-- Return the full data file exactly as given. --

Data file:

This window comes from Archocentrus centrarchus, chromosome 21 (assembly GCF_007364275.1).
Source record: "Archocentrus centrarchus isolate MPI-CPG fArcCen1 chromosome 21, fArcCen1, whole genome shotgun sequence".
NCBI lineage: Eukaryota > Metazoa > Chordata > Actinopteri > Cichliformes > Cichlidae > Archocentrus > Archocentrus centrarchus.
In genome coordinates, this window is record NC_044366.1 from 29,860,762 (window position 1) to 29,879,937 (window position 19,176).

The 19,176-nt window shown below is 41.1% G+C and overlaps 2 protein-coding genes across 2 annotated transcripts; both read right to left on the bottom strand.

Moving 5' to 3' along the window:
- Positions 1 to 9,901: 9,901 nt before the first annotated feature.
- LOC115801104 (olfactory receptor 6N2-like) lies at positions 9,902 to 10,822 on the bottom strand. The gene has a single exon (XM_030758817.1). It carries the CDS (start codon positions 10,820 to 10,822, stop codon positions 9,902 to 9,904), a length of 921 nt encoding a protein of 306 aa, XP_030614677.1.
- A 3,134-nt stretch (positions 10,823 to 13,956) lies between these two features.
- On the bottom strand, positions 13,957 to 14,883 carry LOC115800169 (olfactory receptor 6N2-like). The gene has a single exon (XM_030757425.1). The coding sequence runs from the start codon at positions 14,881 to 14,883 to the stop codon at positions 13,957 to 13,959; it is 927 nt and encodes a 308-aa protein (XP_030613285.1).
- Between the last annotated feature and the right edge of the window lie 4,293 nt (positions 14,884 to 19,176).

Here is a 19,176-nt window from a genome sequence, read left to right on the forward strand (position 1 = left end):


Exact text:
This window comes from Archocentrus centrarchus, chromosome 21 (assembly GCF_007364275.1).
Source record: "Archocentrus centrarchus isolate MPI-CPG fArcCen1 chromosome 21, fArcCen1, whole genome shotgun sequence".
NCBI lineage: Eukaryota > Metazoa > Chordata > Actinopteri > Cichliformes > Cichlidae > Archocentrus > Archocentrus centrarchus.
In genome coordinates, this window is record NC_044366.1 from 29,860,762 (window position 1) to 29,879,937 (window position 19,176).

The 19,176-nt window shown below is 41.1% G+C and overlaps 2 protein-coding genes across 2 annotated transcripts; both read right to left on the bottom strand.

Moving 5' to 3' along the window:
- Positions 1 to 9,901: 9,901 nt before the first annotated feature.
- LOC115801104 (olfactory receptor 6N2-like) lies at positions 9,902 to 10,822 on the bottom strand. The gene has a single exon (XM_030758817.1). It carries the CDS (start codon positions 10,820 to 10,822, stop codon positions 9,902 to 9,904), a length of 921 nt encoding a protein of 306 aa, XP_030614677.1.
- A 3,134-nt stretch (positions 10,823 to 13,956) lies between these two features.
- On the bottom strand, positions 13,957 to 14,883 carry LOC115800169 (olfactory receptor 6N2-like). The gene has a single exon (XM_030757425.1). The coding sequence runs from the start codon at positions 14,881 to 14,883 to the stop codon at positions 13,957 to 13,959; it is 927 nt and encodes a 308-aa protein (XP_030613285.1).
- Between the last annotated feature and the right edge of the window lie 4,293 nt (positions 14,884 to 19,176).

Here is a 19,176-nt window from a genome sequence, read left to right on the forward strand (position 1 = left end):